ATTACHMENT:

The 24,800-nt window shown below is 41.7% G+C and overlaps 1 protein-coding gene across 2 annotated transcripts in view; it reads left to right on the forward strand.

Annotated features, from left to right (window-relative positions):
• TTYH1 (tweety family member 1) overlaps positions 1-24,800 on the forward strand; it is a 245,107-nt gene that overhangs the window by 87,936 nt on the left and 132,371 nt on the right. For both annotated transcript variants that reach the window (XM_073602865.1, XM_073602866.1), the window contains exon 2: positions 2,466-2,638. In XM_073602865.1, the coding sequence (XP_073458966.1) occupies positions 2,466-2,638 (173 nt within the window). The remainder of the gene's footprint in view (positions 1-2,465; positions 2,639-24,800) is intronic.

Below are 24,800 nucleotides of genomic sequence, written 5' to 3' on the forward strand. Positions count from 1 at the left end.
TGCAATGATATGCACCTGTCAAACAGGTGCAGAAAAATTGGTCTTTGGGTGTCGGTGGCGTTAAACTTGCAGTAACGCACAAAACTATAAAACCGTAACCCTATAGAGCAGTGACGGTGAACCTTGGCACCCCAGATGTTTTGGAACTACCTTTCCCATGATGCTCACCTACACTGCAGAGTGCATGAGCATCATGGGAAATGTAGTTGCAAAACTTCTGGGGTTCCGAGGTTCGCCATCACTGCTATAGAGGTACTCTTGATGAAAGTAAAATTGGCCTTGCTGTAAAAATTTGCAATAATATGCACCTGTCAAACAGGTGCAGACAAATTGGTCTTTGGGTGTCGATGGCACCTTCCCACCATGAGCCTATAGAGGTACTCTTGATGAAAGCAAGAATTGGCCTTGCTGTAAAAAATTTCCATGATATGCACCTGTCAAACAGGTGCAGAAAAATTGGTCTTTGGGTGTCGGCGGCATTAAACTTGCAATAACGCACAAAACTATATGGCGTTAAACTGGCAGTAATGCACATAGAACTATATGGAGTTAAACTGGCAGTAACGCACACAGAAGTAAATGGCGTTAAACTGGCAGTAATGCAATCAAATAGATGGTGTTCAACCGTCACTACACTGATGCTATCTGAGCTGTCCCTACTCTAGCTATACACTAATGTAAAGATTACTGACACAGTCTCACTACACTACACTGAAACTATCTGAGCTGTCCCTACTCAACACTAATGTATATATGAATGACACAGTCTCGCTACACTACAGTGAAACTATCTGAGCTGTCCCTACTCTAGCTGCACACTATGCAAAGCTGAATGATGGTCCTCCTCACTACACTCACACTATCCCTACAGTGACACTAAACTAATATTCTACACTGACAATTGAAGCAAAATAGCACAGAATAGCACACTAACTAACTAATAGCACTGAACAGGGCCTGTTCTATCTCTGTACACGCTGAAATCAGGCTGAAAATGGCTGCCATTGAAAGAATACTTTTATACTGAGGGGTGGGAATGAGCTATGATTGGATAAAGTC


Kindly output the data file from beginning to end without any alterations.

The 24,800-nt window shown below is 41.7% G+C and overlaps 1 protein-coding gene across 2 annotated transcripts in view; it reads left to right on the forward strand.

Annotated features, from left to right (window-relative positions):
• TTYH1 (tweety family member 1) overlaps positions 1-24,800 on the forward strand; it is a 245,107-nt gene that overhangs the window by 87,936 nt on the left and 132,371 nt on the right. For both annotated transcript variants that reach the window (XM_073602865.1, XM_073602866.1), the window contains exon 2: positions 2,466-2,638. In XM_073602865.1, the coding sequence (XP_073458966.1) occupies positions 2,466-2,638 (173 nt within the window). The remainder of the gene's footprint in view (positions 1-2,465; positions 2,639-24,800) is intronic.

Below are 24,800 nucleotides of genomic sequence, written 5' to 3' on the forward strand. Positions count from 1 at the left end.
TGCAATGATATGCACCTGTCAAACAGGTGCAGAAAAATTGGTCTTTGGGTGTCGGTGGCGTTAAACTTGCAGTAACGCACAAAACTATAAAACCGTAACCCTATAGAGCAGTGACGGTGAACCTTGGCACCCCAGATGTTTTGGAACTACCTTTCCCATGATGCTCACCTACACTGCAGAGTGCATGAGCATCATGGGAAATGTAGTTGCAAAACTTCTGGGGTTCCGAGGTTCGCCATCACTGCTATAGAGGTACTCTTGATGAAAGTAAAATTGGCCTTGCTGTAAAAATTTGCAATAATATGCACCTGTCAAACAGGTGCAGACAAATTGGTCTTTGGGTGTCGATGGCACCTTCCCACCATGAGCCTATAGAGGTACTCTTGATGAAAGCAAGAATTGGCCTTGCTGTAAAAAATTTCCATGATATGCACCTGTCAAACAGGTGCAGAAAAATTGGTCTTTGGGTGTCGGCGGCATTAAACTTGCAATAACGCACAAAACTATATGGCGTTAAACTGGCAGTAATGCACATAGAACTATATGGAGTTAAACTGGCAGTAACGCACACAGAAGTAAATGGCGTTAAACTGGCAGTAATGCAATCAAATAGATGGTGTTCAACCGTCACTACACTGATGCTATCTGAGCTGTCCCTACTCTAGCTATACACTAATGTAAAGATTACTGACACAGTCTCACTACACTACACTGAAACTATCTGAGCTGTCCCTACTCAACACTAATGTATATATGAATGACACAGTCTCGCTACACTACAGTGAAACTATCTGAGCTGTCCCTACTCTAGCTGCACACTATGCAAAGCTGAATGATGGTCCTCCTCACTACACTCACACTATCCCTACAGTGACACTAAACTAATATTCTACACTGACAATTGAAGCAAAATAGCACAGAATAGCACACTAACTAACTAATAGCACTGAACAGGGCCTGTTCTATCTCTGTACACGCTGAAATCAGGCTGAAAATGGCTGCCATTGAAAGAATACTTTTATACTGAGGGGTGGGAATGAGCTATGATTGGATAAAGTC